🎥 2024 Oakville Film Festival. First Gala Screening. "Kipkemboi"

Sunday, 23 June 2024 11:10.AM

- Small town in Kenya. Math genius teenage brings the world financial markets to their knees by create his own equation to play the stock market. -

"Kipkemboi" brings together an exceptional Kenyan and Canadian cast and crew to create an aspirational and exciting story about two brilliant young Kenyans on an adventure to right the wrongs of the world in a unique feature film that showcases the beauty of Kenya.

This successful creative partnership celebrates Kenyan and Canadian talent encouraging future collaborations between these two great nations and peoples. A key mission of "Kipkemboi" is to represent Kenya in an authentic and realistic manner. The film is a fictional story that is grounded in reality - a boy with an extraordinary mind, and unwavering heart, fated to lead the Kenyan community he loves dearly.

The film stars Thamela Mpumlwana, Elsie Abang, David Cubitt, Abel Mutua, Chichi Seii and Vinessa Antione.

Excellent performance by the actors, who got used to the roles as if they themselves were born and raised in a small Kenyan village, and are familiar first-hand with the life of its inhabitants and neighboring regions.

In real life, Tamela Mpumlwan as Kipkemboi is a young talented actor from Toronto who has played significant roles in various television series (CBC, CT, CTV, PBS), Elsie Abang as Chepchirchir, a model and creator originally from Toronto, is currently receiving in Juris Doctor from UBC's Peter A. Allard School of Law and now lives in Vancouver, British Columbia.

Incredibly beautiful sound of Kenyan nature, excellent musical accompaniment, masterful video shooting - all this immerses viewers in the atmosphere of a distant African country, which is rapidly developing and raising the well-being of its people.

It’s a pity that the screen and acoustics of the somewhat outdated, cozy Oakville Center movie theater do not reproduce a diverse palette of colors and sounds that would allow the viewer to truly feel their presence in the country where the film takes place. But even despite this, the film simply cannot leave the viewer indifferent.

Perhaps, for many who were born and raised in Canada, one of the richest countries in the world, the problems of a small town in Kenya, where there are no computers, no Internet, not to mention a financial exchange, seem distant and almost unreal.

It is also difficult for younger generations of Canadians to understand that before the advent of mobile phones, people communicated remotely using landline phones or pay phones, before the advent of televisions there were only photographs and most were black and white, houses were heated with wood rather than centrally, and small farm plots with over time they turned into huge agro-industrial farms with their own exchanges. Ask any of them if they imagine their life without computers, robots and artificial intelligence, without fast food and fully prepared food with incredibly fast home delivery, without cozy world-class cars, comfortable yachts and airplanes that allow you to travel around the world without hindrance and affordable to the general public. Do they think about the fact that they do not live in miserable straw tents with a fire as a means of heating, but in cozy brick or concrete houses, and do not swelter from the heat, cooled by air conditioning or swimming in comfortable private or public pools, unlike residents of distant African settlements forced to hide from the scorching sun in the shade of trees or in their humble shacks.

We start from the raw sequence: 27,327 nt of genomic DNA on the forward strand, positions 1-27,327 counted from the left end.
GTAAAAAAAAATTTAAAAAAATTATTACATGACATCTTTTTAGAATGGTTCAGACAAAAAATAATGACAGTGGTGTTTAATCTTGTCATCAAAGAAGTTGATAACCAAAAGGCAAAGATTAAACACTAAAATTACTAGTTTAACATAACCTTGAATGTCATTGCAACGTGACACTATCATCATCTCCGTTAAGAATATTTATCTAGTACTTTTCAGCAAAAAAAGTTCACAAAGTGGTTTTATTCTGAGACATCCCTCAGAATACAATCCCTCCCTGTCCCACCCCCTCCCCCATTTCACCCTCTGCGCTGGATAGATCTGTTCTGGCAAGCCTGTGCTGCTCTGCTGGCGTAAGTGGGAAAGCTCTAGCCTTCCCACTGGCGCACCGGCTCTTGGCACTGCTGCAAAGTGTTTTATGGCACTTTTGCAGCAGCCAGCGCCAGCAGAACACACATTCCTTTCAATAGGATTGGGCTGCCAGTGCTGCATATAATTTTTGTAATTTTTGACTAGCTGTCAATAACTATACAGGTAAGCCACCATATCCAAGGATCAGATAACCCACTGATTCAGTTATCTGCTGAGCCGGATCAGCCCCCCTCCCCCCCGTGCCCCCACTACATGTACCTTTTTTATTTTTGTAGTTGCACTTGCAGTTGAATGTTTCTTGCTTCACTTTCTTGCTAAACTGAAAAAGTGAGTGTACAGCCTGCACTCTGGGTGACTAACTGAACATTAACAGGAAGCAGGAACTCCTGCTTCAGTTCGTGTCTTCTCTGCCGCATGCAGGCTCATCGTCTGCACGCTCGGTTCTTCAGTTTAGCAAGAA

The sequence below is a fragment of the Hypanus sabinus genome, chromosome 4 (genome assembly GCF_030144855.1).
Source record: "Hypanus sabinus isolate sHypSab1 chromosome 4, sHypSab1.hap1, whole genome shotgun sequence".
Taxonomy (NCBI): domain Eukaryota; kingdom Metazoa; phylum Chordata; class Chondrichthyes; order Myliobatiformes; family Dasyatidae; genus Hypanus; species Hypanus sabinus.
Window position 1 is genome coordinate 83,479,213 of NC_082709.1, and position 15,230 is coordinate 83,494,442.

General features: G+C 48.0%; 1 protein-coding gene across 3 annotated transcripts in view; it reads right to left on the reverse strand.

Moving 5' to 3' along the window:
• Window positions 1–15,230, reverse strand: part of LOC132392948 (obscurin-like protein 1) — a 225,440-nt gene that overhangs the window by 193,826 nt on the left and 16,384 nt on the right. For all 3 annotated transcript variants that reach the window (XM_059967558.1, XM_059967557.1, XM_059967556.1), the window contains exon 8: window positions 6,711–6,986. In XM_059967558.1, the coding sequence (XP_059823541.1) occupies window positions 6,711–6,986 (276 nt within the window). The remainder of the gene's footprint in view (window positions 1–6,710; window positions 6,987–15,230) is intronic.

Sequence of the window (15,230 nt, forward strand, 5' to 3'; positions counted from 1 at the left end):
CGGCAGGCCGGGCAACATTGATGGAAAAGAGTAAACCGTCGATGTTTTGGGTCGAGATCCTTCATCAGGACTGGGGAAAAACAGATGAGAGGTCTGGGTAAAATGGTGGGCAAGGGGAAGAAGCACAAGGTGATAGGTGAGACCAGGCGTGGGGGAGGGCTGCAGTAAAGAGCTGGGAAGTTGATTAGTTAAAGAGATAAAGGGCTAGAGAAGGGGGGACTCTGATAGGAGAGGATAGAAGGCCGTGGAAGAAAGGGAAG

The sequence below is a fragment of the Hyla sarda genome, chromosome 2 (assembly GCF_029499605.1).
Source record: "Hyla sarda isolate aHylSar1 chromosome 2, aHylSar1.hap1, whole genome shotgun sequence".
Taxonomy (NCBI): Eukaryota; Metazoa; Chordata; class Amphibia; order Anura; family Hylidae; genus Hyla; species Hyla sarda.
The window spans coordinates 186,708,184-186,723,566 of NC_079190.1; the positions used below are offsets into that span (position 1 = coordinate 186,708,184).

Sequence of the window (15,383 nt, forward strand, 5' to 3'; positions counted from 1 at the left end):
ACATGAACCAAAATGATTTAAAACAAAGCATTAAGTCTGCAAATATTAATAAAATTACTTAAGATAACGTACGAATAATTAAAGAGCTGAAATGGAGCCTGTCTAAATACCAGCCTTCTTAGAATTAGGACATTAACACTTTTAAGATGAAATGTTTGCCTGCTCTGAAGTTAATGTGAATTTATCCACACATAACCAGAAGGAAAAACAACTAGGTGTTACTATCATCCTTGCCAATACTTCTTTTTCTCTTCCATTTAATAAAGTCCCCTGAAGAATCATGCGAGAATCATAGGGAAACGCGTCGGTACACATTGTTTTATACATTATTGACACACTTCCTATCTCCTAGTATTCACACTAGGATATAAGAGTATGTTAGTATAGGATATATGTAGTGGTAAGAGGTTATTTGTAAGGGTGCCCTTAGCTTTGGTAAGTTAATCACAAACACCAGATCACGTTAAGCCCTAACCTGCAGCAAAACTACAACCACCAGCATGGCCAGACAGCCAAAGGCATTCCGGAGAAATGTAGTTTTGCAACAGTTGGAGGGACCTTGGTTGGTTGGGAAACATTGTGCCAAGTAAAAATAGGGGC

Another thing is that Canada is a country of immigrants who come from different parts of the world. A film like “Kipkemboi” will be understandable to those who are familiar first-hand with the simple life of residents of not the richest regions of the world. These people, having themselves gone through many obstacles, will understand the desire of the talented boy Kipkemboi from the outback of Kenya to make his compatriots richer and bring their far from prosperous existence closer to the standard of living of people from richer countries.

The “Kipkemboi” undoubtedly deserves to receive high marks from the audience and the festival jury, as well as to be shown in the best cinemas in the world.

About “Kipkemboi”

Kipkemboi, a math genius from childhood, must pass up a MIT scholarship and provide for his family when his father dies. As he struggles with his dreams slipping away, Kipkemboi's girlfriend, Chepchirchir, gives him a used book from the local market that changes his life; Quants: How Mathematicians took over Wall Street. Inspired, he develops an algorithm to play the stock market. Drawing from his life on the farm, watching the wind, water and weather affect the birds and livestock, Kip has an insight into predicting patterns in the stock market.

Trading from a cobbled-together computer, powered by a car battery and broadcasting from a mud hut, his algorithm turns out to be an astronomical success generating millions of dollars.

Massive profits falling into an unknown village, Metipso, Kenya, attracts the attention of unsavoury international financiers, local police and the elders of his own village. When they all collide at Kipkemboi’s mud hut, the resulting clash forces Kipkemboi and Chipchirchir to run for their lives. Surviving by their wits alone, they are chased across the African countryside.

With his life in jeopardy and jail almost a certainty, one question remains, how could a farm boy bring down the global financial system and how far is the international world order willing to go to silence his story?